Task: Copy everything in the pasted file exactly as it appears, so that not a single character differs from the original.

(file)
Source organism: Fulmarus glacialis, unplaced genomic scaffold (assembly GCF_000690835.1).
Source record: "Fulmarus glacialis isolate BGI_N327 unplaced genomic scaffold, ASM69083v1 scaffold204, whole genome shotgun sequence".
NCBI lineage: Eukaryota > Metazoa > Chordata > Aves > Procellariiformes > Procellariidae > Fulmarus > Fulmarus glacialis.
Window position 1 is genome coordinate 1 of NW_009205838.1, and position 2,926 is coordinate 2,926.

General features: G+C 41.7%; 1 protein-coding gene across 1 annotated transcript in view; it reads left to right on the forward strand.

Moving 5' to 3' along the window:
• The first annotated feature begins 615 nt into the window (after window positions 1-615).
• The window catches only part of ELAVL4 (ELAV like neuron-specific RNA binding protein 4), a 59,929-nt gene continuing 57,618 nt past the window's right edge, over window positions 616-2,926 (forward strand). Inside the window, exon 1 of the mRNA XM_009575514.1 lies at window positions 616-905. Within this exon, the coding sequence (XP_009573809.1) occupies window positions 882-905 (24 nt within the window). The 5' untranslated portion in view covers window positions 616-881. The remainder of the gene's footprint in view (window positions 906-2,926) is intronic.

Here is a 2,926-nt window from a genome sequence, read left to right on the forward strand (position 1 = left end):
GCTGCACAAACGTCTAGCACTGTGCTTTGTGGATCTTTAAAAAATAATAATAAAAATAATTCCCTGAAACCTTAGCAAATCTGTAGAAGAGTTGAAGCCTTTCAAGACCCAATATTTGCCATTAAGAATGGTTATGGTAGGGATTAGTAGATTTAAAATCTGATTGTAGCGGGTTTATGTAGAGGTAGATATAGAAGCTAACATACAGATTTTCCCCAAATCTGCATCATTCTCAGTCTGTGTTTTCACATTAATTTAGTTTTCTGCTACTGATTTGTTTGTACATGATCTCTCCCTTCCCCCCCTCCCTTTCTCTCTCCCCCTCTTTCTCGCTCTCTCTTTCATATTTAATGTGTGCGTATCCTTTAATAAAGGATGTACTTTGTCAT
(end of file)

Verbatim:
Source organism: Fulmarus glacialis, unplaced genomic scaffold (assembly GCF_000690835.1).
Source record: "Fulmarus glacialis isolate BGI_N327 unplaced genomic scaffold, ASM69083v1 scaffold204, whole genome shotgun sequence".
NCBI lineage: Eukaryota > Metazoa > Chordata > Aves > Procellariiformes > Procellariidae > Fulmarus > Fulmarus glacialis.
Window position 1 is genome coordinate 1 of NW_009205838.1, and position 2,926 is coordinate 2,926.

General features: G+C 41.7%; 1 protein-coding gene across 1 annotated transcript in view; it reads left to right on the forward strand.

Moving 5' to 3' along the window:
• The first annotated feature begins 615 nt into the window (after window positions 1-615).
• The window catches only part of ELAVL4 (ELAV like neuron-specific RNA binding protein 4), a 59,929-nt gene continuing 57,618 nt past the window's right edge, over window positions 616-2,926 (forward strand). Inside the window, exon 1 of the mRNA XM_009575514.1 lies at window positions 616-905. Within this exon, the coding sequence (XP_009573809.1) occupies window positions 882-905 (24 nt within the window). The 5' untranslated portion in view covers window positions 616-881. The remainder of the gene's footprint in view (window positions 906-2,926) is intronic.

Here is a 2,926-nt window from a genome sequence, read left to right on the forward strand (position 1 = left end):
GCTGCACAAACGTCTAGCACTGTGCTTTGTGGATCTTTAAAAAATAATAATAAAAATAATTCCCTGAAACCTTAGCAAATCTGTAGAAGAGTTGAAGCCTTTCAAGACCCAATATTTGCCATTAAGAATGGTTATGGTAGGGATTAGTAGATTTAAAATCTGATTGTAGCGGGTTTATGTAGAGGTAGATATAGAAGCTAACATACAGATTTTCCCCAAATCTGCATCATTCTCAGTCTGTGTTTTCACATTAATTTAGTTTTCTGCTACTGATTTGTTTGTACATGATCTCTCCCTTCCCCCCCTCCCTTTCTCTCTCCCCCTCTTTCTCGCTCTCTCTTTCATATTTAATGTGTGCGTATCCTTTAATAAAGGATGTACTTTGTCAT